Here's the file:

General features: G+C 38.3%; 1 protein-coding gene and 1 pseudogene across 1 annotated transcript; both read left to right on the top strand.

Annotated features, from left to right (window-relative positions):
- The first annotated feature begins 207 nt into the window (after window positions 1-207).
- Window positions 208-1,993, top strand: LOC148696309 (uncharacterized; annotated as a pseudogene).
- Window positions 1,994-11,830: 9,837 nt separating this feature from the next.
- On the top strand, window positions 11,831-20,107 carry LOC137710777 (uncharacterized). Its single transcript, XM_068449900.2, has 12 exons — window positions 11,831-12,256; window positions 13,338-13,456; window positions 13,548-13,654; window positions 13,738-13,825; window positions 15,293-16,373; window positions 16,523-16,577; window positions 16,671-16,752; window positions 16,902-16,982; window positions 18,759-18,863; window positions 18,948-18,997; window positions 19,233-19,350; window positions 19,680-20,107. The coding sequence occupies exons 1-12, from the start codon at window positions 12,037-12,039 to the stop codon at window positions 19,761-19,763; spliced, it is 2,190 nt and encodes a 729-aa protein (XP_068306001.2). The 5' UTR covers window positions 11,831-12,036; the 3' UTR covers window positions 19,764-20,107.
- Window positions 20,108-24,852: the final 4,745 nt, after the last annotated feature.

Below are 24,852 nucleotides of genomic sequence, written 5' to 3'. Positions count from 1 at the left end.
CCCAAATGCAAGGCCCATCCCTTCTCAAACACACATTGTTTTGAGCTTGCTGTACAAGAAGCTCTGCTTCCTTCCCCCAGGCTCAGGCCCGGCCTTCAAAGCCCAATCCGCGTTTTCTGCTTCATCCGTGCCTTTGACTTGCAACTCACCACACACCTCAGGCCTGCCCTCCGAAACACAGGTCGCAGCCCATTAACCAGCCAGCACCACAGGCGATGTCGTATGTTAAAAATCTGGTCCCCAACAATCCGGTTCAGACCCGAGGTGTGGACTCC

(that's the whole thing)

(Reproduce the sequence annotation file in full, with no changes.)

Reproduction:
General features: G+C 38.3%; 1 protein-coding gene and 1 pseudogene across 1 annotated transcript; both read left to right on the top strand.

Annotated features, from left to right (window-relative positions):
- The first annotated feature begins 207 nt into the window (after window positions 1-207).
- Window positions 208-1,993, top strand: LOC148696309 (uncharacterized; annotated as a pseudogene).
- Window positions 1,994-11,830: 9,837 nt separating this feature from the next.
- On the top strand, window positions 11,831-20,107 carry LOC137710777 (uncharacterized). Its single transcript, XM_068449900.2, has 12 exons — window positions 11,831-12,256; window positions 13,338-13,456; window positions 13,548-13,654; window positions 13,738-13,825; window positions 15,293-16,373; window positions 16,523-16,577; window positions 16,671-16,752; window positions 16,902-16,982; window positions 18,759-18,863; window positions 18,948-18,997; window positions 19,233-19,350; window positions 19,680-20,107. The coding sequence occupies exons 1-12, from the start codon at window positions 12,037-12,039 to the stop codon at window positions 19,761-19,763; spliced, it is 2,190 nt and encodes a 729-aa protein (XP_068306001.2). The 5' UTR covers window positions 11,831-12,036; the 3' UTR covers window positions 19,764-20,107.
- Window positions 20,108-24,852: the final 4,745 nt, after the last annotated feature.

Below are 24,852 nucleotides of genomic sequence, written 5' to 3'. Positions count from 1 at the left end.
CCCAAATGCAAGGCCCATCCCTTCTCAAACACACATTGTTTTGAGCTTGCTGTACAAGAAGCTCTGCTTCCTTCCCCCAGGCTCAGGCCCGGCCTTCAAAGCCCAATCCGCGTTTTCTGCTTCATCCGTGCCTTTGACTTGCAACTCACCACACACCTCAGGCCTGCCCTCCGAAACACAGGTCGCAGCCCATTAACCAGCCAGCACCACAGGCGATGTCGTATGTTAAAAATCTGGTCCCCAACAATCCGGTTCAGACCCGAGGTGTGGACTCC